Efforts to separate education from politics gave rise to concerns that school systems were not apolitical but rather consumed by undisciplined, petty, and ineffectual politics. Assessing Progressive Era reforms more than thirty years ago, historian Charles Beard observed, “Cities change from one [approach] to the other in the hope–usually vain–of taking the school affairs out of the spoils system.”[7]

Today, reformers worry that excising politics from school governance has also removed coherence and accountability. One popular solution: put the politics back in education by handing control of the schools to the mayor or empowering mayors to appoint local school boards. This is primarily debated in the nation’s large, urban school systems–those cities where educational challenges are more daunting, politics are especially complex, and the need for coherence is particularly pressing. Is it a promising idea? What does the research suggest?                             

The Center for American Progress has completed the report, Mayoral Governance and Student Achievement: How Mayor-Led Districts Are Improving School and Student Performance by Kenneth K. Wong and Francis X. Shen

Here is a summary of the Center for American Progress Report about mayoral control:

Top 5 Things to Know About Mayoral Control of Schools

By Juliana Herman | March 22, 2013

In many cities across America, it’s not just schools that are failing—it’s the entire school district as well. Huge numbers—if not the majority—of students throughout these districts are not reading at grade level and lack basic math skills.

This is a problem greater than any one school. In response, some cities have shaken up the way their school districts are run, giving greater control to their mayors and implementing what is called “mayoral control” of schools. School districts are traditionally controlled by a locally elected school board, which makes decisions about how schools are run, including hiring and firing the school superintendent. Mayoral control, however, is a shift in the power structure wherein mayors are given a greater degree of authority over schools. Often, though not always, mayors are given the power to appoint members who will replace some or all members of the elected school board.

The move to mayoral control is one element in the larger discussion about who should run our schools, but it is also a significant and potentially impactful alternative to the traditional structure—and it comes at a time when schools and students are desperate for alternatives.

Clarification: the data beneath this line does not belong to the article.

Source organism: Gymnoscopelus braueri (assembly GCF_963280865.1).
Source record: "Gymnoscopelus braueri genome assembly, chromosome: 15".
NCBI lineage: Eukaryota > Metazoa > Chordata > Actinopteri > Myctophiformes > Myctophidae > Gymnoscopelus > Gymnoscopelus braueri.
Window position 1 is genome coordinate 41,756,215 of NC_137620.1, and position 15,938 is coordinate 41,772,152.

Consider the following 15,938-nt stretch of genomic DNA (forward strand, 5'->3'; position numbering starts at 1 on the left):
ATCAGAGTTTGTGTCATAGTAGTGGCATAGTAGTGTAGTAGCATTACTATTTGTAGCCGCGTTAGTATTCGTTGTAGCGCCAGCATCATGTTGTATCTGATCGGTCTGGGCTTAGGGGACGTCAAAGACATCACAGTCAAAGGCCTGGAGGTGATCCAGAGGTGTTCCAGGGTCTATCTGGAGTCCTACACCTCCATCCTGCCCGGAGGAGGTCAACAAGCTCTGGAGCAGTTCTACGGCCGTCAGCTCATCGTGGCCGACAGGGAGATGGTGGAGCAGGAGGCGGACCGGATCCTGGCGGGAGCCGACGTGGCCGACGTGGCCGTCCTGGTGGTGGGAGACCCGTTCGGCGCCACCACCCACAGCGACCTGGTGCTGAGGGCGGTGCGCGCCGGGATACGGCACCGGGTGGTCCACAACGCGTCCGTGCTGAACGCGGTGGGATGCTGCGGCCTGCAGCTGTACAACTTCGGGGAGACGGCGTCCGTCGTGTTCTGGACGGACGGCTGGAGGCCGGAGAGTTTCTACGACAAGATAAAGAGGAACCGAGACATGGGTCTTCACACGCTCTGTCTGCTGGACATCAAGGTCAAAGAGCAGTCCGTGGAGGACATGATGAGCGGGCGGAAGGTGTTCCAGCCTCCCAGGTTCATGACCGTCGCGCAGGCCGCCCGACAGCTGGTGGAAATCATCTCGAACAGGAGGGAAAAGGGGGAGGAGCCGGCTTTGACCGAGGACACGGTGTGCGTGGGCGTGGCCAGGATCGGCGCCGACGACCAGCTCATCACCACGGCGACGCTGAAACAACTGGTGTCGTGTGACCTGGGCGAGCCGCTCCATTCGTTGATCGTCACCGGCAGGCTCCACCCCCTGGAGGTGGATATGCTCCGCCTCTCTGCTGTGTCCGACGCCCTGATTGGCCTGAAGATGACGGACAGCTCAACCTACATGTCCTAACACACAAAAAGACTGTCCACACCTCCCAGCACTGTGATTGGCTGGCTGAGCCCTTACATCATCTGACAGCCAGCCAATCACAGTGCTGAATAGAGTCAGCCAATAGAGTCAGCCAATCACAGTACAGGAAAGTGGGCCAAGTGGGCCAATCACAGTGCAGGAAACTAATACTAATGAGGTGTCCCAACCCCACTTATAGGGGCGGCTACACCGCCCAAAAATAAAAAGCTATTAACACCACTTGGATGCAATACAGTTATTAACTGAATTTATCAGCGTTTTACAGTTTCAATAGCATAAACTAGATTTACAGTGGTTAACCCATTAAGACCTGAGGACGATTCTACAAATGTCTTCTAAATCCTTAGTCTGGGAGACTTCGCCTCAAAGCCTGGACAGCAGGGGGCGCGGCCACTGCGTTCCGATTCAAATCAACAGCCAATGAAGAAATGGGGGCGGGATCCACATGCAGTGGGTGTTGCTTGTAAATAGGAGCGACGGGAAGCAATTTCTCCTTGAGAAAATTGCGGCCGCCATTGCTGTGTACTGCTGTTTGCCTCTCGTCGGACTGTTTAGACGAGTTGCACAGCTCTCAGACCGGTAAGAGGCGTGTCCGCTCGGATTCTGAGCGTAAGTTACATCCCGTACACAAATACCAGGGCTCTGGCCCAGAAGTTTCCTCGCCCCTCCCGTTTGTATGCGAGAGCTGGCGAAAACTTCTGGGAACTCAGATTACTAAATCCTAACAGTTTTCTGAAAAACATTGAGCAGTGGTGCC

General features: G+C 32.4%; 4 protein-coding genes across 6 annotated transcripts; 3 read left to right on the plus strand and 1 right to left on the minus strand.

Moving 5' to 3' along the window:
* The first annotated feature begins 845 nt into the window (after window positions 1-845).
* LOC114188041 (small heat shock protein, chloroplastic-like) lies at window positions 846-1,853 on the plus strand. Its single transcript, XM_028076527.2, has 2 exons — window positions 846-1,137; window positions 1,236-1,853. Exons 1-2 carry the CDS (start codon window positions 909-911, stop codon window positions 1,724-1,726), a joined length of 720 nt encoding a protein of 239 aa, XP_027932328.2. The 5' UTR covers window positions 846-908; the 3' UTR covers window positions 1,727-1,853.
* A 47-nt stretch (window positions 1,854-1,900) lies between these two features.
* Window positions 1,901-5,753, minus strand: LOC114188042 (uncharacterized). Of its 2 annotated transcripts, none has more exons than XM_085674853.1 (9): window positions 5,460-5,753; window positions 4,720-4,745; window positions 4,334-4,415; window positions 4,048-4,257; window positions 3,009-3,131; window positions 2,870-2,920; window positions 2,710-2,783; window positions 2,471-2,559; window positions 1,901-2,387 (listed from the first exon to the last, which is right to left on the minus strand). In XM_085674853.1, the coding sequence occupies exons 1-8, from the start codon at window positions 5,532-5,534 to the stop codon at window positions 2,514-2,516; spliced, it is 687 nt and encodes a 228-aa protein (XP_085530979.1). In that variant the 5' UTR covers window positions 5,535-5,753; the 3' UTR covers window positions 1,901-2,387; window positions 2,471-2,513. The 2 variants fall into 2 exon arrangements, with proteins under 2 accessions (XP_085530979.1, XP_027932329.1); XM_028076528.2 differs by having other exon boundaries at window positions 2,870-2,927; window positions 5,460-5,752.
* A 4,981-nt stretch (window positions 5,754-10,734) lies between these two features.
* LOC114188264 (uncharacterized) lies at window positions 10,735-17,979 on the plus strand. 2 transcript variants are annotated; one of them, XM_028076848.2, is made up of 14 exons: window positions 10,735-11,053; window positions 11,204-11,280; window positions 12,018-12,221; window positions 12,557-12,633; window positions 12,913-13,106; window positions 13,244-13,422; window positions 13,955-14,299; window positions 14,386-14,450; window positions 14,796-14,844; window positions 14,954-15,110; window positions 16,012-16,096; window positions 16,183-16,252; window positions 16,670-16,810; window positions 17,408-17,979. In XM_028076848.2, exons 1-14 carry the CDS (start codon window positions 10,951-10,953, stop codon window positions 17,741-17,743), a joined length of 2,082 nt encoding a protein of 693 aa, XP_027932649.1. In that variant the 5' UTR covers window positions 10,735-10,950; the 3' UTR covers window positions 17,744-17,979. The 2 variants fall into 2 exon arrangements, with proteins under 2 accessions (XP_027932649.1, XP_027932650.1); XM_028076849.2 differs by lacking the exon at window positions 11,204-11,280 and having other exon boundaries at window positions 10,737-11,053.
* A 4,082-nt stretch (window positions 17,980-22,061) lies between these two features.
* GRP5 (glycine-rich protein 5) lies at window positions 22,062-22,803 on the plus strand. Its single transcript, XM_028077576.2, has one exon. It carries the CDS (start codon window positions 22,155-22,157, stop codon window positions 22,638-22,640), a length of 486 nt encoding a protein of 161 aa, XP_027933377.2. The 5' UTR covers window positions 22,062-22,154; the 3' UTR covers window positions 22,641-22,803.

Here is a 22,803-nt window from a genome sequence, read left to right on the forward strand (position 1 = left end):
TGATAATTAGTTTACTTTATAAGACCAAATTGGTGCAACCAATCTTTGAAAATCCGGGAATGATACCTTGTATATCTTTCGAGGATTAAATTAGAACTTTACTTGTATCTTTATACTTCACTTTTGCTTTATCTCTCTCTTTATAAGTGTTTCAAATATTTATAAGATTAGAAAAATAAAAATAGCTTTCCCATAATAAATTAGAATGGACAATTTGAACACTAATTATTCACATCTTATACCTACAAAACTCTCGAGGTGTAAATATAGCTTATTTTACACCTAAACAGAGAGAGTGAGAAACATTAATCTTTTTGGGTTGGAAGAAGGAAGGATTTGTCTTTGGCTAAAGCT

The Center for American Progress recently released a new report analyzing the impact of mayoral control. The report, titled “Mayoral Governance and Student Achievement: How Mayor-led Districts Are Improving School and Student Performance” by Kenneth K. Wong and Francis X. Shen, looks at the impact of mayoral control on resource management and student achievement in 11 different school districts across the country.

Based on CAP’s new report, here are the top five things to know about mayoral control of schools:

It’s been done all across the country in cities of all sizes

Some variation of mayoral control has been implemented in a geographically diverse range of urban cities, from New York City to Indianapolis to Los Angeles and many places in between. These cities have different student populations, structures, and histories, but empowering the mayor to make at least some of the decisions about schools has been tried in all of them….

Mayoral control comes in many shapes and sizes

Despite what the name might imply, there is no “one and only” type of mayoral control. Different cities have taken different approaches, and new formats are still being invented. There is a lot of room for variation depending on local priorities, decisions, cultures, and any number of other factors. The term “mayoral control” simply signifies that the mayor has more power now than he or she did before. What that means in practice is up to the city or state in question.

There are, however, a few common forms or degrees of control. Some cities have given their mayor the power to appoint the entire school board and the CEO, or superintendent, of the school district. Examples of where this has happened include Washington, D.C., and Chicago. In New York City the mayor appoints the CEO and the majority—though not the entirety—of the board. Together, these three cities have “very high” degrees of mayoral control. Cities that empower the mayor to appoint at least the majority of the school board, but give the boards the authority to appoint the CEOs, fall into the high degree of control classification. This category—also the most common—includes Boston, Massachusetts; Cleveland, Ohio; Hartford, Connecticut; New Haven, Connecticut; Providence, Rhode Island; Trenton, New Jersey; and Yonkers, New York. Even within this category, there is variation: The mayors of Boston, Cleveland, and Providence must choose their board appointees from a list of nominees….

Mayor-led districts may use resources more strategically

There is evidence that districts operating under mayoral control may spend their money differently, more strategically, and with a greater focus on the classroom than districts governed by elected boards. For starters, mayoral-led districts have more resources per student overall than similar city districts, though the cause of this is hard to identify definitively. On average, districts under mayoral control also focus on teachers: A greater percentage of their total staff is teachers, producing lower student-to-teacher ratios. Relative to the largest city districts, mayor-led districts have less central office staff and administrators as a percent of their total staff. This prioritization on teaching and learning might be an important factor in contributing to higher student achievement…,